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Self-Addressed

If I could mail myself to anywhere, I would not mail myself to you.

You thought I was going to say something else, didn’t you? You thought that all of this, this falling down, taped together box, this bubble wrap and book of stamps, this boned parchment, you thought this was all for you. This slant-lined address, this return to sender, this handle with care, this wrong side down. For you. This way I’ve made my body smaller and smaller, folded it in on itself until even the postmaster understands the meaning of air mail, until I am light enough to throw through the sky without postage.

Not for you.

That last night you said, “You’re making a mistake.”Yes, I’ve made mistakes. Scribbled the wrong zip code. The incorrect spelling of a last night name. I’ve mistaken MO for Montana. MI for Mine. Put duck stamps on upside down, so their heads sank into the letters. Once I misplaced your birthday card with an ace of hearts. That’s one error I won’t make again.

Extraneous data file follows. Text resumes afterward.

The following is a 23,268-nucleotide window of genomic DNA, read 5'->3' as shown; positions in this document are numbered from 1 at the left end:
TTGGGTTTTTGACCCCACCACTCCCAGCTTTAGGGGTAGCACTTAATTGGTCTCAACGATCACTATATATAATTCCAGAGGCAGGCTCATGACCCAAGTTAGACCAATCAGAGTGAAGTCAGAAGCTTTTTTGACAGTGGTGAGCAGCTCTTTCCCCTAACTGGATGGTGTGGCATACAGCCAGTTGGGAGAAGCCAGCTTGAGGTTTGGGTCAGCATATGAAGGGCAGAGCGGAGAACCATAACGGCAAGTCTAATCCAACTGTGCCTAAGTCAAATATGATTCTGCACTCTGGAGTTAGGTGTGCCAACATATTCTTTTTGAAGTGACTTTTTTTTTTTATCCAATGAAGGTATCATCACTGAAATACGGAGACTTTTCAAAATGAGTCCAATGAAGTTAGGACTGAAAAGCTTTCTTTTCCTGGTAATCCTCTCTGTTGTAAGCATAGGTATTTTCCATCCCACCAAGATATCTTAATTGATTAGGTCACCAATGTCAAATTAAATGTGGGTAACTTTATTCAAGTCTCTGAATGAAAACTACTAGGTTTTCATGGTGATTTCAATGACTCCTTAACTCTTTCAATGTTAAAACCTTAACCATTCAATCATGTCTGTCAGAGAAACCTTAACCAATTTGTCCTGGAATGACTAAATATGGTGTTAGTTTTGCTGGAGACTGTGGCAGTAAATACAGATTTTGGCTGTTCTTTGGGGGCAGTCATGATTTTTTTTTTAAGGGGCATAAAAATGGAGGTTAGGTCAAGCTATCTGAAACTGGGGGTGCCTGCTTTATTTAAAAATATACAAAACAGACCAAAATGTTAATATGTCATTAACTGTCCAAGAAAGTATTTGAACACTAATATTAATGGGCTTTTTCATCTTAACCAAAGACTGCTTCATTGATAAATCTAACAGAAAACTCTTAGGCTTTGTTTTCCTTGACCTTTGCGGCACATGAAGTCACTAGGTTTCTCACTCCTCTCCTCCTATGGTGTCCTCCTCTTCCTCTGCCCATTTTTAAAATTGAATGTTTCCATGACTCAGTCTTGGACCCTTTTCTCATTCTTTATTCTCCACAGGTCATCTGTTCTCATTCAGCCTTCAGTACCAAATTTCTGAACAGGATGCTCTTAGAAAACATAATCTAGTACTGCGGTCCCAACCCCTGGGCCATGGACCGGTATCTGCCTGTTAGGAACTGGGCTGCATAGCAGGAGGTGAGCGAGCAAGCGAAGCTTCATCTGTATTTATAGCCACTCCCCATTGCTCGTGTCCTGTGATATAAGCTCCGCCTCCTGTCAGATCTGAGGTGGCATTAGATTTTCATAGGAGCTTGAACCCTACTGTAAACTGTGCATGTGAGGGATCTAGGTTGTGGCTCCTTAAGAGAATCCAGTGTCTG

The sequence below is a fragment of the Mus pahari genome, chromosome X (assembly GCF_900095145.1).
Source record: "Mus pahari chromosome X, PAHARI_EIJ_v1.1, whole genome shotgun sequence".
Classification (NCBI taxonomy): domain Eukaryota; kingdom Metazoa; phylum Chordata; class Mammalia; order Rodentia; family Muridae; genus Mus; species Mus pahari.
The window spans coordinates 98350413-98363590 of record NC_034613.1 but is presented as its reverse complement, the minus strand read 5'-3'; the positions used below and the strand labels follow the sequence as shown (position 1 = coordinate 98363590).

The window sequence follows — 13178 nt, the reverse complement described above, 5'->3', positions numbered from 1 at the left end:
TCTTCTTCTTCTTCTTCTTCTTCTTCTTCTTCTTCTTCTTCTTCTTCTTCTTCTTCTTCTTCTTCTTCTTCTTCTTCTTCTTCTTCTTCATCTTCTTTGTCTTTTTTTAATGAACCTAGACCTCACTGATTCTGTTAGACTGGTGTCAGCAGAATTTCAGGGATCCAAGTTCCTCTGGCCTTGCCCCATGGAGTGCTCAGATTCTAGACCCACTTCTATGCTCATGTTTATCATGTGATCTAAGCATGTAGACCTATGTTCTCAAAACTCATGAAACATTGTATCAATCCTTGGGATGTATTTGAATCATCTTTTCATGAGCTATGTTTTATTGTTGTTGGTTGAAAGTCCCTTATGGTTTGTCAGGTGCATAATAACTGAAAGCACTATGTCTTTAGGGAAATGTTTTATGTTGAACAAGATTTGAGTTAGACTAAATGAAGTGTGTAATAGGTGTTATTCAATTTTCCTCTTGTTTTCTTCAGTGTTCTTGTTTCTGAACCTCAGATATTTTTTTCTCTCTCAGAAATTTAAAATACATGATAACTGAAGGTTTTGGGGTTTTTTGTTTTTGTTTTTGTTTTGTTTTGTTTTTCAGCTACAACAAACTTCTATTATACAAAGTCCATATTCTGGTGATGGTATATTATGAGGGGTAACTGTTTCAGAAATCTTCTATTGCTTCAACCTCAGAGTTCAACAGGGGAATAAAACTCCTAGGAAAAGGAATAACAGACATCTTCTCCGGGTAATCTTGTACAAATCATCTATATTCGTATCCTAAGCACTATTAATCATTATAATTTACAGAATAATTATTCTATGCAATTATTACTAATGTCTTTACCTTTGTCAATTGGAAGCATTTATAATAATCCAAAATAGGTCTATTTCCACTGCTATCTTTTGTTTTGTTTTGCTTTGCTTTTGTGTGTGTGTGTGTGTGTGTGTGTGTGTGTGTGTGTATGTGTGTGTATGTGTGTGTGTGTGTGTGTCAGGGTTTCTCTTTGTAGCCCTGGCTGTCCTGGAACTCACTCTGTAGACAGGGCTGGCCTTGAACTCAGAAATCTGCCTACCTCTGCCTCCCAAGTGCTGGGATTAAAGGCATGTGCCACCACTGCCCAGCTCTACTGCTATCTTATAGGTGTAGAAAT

Of course I remember your address. Who could forget the place where my heart lived under the bed for so long, thumping against the back of your desires, blanketed in dust and the distractions of your attentions? The place is indelibly inked on my fingertips, on the flaps of my hips. Everywhere I leave prints.

I wanted to seal myself closed with melting wax and the imprint of my sadness, curlicued and  fleur-de-lied. But I never could self-stick for long. I need someone else’s hands to crease me into thirds, to slip me inside, to lick the edges of my life.

Do it for me, would you? Sing your name. Write In Care Of. Drop me down that metal mouth. Send me on my way.

~

Postscript:

Today, I received no letters. Crazy, right? But also makes me feel like I might get caught up! I did, however, buy some very simple envelopes and paper on which to write.

Inspiration of the day: Bunny in a box. Postage stamps. Moving.

Yesterday, I didn’t send anything because it was Sunday.

~

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This entry was published on February 6, 2012 at 5:13 pm and is filed under Colin James, February, Fiction, Seattle. Bookmark the permalink. Follow any comments here with the RSS feed for this post.

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